__14.__ **D** This is a tricky question. Let’s draw a picture:

Because 1 centimeter equals 6 kilometers, 4 centimeters equals 24 kilometers:

The area of this region is 24^{2} or 576. In case you were wondering, B is the Joe Bloggs answer because 16 × 6 = 96.

__15.__ **E** Plug In values for *m* and *n* and use translation to solve this percent problem. You’re working with a small percent, so plug in a big number for *m.* Let’s say *m* = 2,000. 0.1% of . Therefore, 10% of *n*is 2; rewrite this as . Solving for *n,* you get *n* = 20. Now translate the rest of the problem: *m* is what percent of 10*n* can be written as . Solving for *x,* you get *x* = 1,000, so the answer is 1,000%.

__16.__ **E** Remember your transformation rules. Whenever a parabola faces down, the quadratic equation has a negative sign in front of it. It always helps to plug in! Let’s take an example. If your original equation was (*x* + 2)^{2}, putting a negative sign in front, –(*x* + 2)^{2}, would flip the parabola. If you expand out that equation, you get –*x*^{2} – 4*x* – 4. Notice that *a* in this equation is –1. Also, notice that *c* in the equation is just the *y*-intercept, because if you plug in 0 for *x* you get *y* = *c*. On the graph, the *y*-intercept is negative. And a negative number times a negative number is always positive. Again, plug in if you like it better: (–1)(–4) = +4. The best answer is E.

**SECTION 9**

__1.__ **B** The best choice is B. The clue is *unconventional*, which tells you that “out of the ordinary” is a good phrase for the blank. *Eccentric*, B, is closest in meaning. Even if you are not sure what B means, you can eliminate A as it is opposite from the meaning of the blank. C has to do with the order of events in time, not with a person’s behavior; D, “friendly,” and E, “hardworking,” have nothing to do with behaving in an unusual manner.

__2.__ **C** We can recycle the clue *swollen* into the blank, and immediately eliminate A and B, which have the opposite connotation. D and E do not mean *swollen*, so only C, *distended*, is left, making C the best answer.

__3.__ **A** The best answer is A. The idea of human carelessness causing changes tells you that the blank should mean “bound to happen.” You can eliminate B and E because “wishing evil” and “being honest” are human attributes. C, “equally shared,” and D, “sluggish,” do not mean “bound to happen,” so you are left with A, *inevitable.*

__4.__ **D** The clue *unrealistically* tells you that Tyler expected to improve his score greatly right away, so you can save B, D, and E, all of which could describe a great rise in his score. Thus you can eliminate A, “repeating,” and C, “unimportant.” Looking at the finalists, since the second blank should mean “slow and steady,” you can cross out B, “endless,” and E, “fast.” You are left with D, which is the best answer.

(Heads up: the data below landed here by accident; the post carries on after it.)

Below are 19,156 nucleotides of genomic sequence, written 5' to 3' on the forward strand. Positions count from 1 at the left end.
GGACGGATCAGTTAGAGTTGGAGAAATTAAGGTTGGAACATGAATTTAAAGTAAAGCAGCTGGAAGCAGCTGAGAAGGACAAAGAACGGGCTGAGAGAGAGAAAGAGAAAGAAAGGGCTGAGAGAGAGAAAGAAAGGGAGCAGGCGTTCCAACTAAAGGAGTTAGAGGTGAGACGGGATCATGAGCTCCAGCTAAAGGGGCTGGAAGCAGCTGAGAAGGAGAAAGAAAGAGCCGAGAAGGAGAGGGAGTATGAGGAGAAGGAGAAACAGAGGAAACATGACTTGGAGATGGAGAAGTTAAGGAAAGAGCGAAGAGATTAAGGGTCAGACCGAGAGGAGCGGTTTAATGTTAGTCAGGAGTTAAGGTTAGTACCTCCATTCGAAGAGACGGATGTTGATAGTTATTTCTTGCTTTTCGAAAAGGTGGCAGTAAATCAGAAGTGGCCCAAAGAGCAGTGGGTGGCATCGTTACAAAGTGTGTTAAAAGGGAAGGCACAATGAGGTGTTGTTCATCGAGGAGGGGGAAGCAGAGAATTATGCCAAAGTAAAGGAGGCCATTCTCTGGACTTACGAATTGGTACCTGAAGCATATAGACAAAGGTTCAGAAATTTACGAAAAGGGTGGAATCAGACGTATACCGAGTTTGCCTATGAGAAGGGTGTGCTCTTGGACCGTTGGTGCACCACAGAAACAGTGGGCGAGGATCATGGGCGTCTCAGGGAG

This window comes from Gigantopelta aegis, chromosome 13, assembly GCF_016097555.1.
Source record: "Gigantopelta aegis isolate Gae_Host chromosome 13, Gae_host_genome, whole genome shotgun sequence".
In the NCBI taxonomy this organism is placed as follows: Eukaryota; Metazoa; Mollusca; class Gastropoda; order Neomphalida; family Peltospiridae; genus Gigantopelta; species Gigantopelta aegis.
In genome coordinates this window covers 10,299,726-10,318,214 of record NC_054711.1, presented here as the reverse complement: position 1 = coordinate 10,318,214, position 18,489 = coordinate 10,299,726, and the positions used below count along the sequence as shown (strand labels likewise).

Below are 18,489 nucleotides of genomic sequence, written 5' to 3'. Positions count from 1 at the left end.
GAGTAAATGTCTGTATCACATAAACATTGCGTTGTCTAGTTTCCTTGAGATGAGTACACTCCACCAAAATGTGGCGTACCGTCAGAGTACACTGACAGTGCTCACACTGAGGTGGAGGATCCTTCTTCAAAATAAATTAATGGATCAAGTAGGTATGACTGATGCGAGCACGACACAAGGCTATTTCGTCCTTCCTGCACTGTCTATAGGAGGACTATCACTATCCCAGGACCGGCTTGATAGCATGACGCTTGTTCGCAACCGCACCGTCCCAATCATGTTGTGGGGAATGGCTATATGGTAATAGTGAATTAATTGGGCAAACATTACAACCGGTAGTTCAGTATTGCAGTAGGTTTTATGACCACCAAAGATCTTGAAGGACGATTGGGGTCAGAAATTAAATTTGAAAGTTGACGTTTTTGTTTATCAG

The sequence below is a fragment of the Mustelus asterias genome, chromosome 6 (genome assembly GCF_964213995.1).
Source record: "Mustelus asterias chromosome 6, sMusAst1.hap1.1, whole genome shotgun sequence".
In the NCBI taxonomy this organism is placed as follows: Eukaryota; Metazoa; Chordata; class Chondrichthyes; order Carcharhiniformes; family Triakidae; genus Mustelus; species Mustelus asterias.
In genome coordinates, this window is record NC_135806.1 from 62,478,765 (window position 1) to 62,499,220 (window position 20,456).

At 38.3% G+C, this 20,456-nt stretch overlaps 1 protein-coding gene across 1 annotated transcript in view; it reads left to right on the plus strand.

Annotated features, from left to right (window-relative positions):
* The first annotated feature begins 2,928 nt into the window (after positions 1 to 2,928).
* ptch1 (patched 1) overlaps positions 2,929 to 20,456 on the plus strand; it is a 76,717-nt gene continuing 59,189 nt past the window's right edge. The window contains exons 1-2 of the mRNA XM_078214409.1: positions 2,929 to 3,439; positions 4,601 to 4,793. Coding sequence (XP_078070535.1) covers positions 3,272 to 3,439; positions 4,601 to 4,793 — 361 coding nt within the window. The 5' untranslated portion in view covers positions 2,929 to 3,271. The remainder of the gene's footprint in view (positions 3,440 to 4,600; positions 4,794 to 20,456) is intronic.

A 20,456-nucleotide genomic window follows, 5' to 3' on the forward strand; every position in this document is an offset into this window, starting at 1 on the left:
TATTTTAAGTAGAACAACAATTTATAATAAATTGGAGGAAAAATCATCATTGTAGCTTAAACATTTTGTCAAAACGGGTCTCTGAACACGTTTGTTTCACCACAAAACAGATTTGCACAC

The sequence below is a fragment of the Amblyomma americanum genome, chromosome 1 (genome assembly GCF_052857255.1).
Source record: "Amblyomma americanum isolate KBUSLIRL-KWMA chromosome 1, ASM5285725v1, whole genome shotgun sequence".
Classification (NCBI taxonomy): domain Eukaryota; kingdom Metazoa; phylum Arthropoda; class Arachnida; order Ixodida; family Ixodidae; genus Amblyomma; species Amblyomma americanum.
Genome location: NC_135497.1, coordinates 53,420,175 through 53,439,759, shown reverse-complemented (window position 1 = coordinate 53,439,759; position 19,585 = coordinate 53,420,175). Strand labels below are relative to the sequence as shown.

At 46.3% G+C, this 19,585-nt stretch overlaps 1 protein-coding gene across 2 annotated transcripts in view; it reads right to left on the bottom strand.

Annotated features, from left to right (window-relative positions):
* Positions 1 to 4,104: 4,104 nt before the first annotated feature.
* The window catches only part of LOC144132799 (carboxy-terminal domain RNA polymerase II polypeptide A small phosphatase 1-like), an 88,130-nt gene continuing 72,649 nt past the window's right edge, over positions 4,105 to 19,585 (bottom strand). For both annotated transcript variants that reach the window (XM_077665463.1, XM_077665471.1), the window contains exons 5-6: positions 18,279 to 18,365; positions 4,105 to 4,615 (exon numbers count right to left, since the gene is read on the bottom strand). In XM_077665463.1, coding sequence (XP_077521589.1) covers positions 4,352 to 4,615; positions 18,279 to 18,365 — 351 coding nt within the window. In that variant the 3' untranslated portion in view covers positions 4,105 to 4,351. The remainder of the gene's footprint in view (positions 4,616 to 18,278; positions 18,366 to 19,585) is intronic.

__5.__ **C** The clue is *invoke a serenity that is otherwise lacking in her frenzied existence.* A good word for the blank is “relaxed.” Only C agrees with our word. If you guessed A because the root *eu*- means “good” as in *euphoria*, don’t feel bad. That was a smart guess, and smart guesses mean more points overall.

__6.__ **E** The clue for the second blank is *appreciated his specialized knowledge*, and the trigger word is *but*, which tells you that the second part of the sentence must mean the opposite of the clue. If some students didn’t appreciate the specialized knowledge, then the *disappointed* students had “non-specialized” interests. The only word in the answer choices that means “non-specialized” is *eclectic*. The other word in E also makes sense because it fits the clue. You know that the professor *has specialized knowledge*, so if his lecture focused *utterly* on something, then it was very specialized.

__7.__ **E** E is correct because Passage 1 states in the beginning of the second paragraph that philosophers shifted from theology to *intellectual exercises*. A is incorrect given the information in the passage. B is not supported, because there is not mention of angels anywhere in the passage. C is not supported because there is no mention of law-abiding citizens. D is a trap answer because the mention of *classicists* may make this look like an attractive answer choice.

__8.__ **C** C is the credited choice because of lines 16–18 in Passage 1. A is incorrect because deviant behavior __is__ a criminal act, not the result of one. B is incorrect because that would be according to the *demonic perspective*. D is not supported in the passage and E is incorrect because deviant behavior is the result of rationale that maximizes pleasure and minimizes pain, not the opposite.

__9.__ **E** E is a close paraphrase of lines 37–38 in Passage 1, *each deviant act arises from a rational calculation of pleasure versus pain*.… Every other answer choice contains expressions found in the passage, but not as a cause for avoiding arbitrary, tyrannical punishment. B might seem like an attractive choice, but the belief that punishment could be *meted out precisely and mathematically* is not cited as a reason for avoiding overly severe punishment.

__10.__ **B** A, C, and E are incorrect because the author is not revealing, describing, or explaining the emergence of deviant behavior to the individual. The author says that it is wrong to attribute the behavior solely to the individual; D does not reflect this meaning, but B does.

__11.__ **A** A is the credited choice because of the phrase that follows the semicolon: *society that produces the individual*. B is not in the passage. C is the opposite of what is said in the passage. D is a stretch from line 43 and does not answer the question. E is extreme.

__12.__ **E** The author states in line 58, *deviant behavior would have no role in this utopia*. A is too broad; while the author does place emphasis on having an organized society, the point of doing so was to show how the relationship between the individual and society produces deviant behavior. B is the opposite of what is stated by the passage, as it says that the utopia does not exist. C and D are extreme.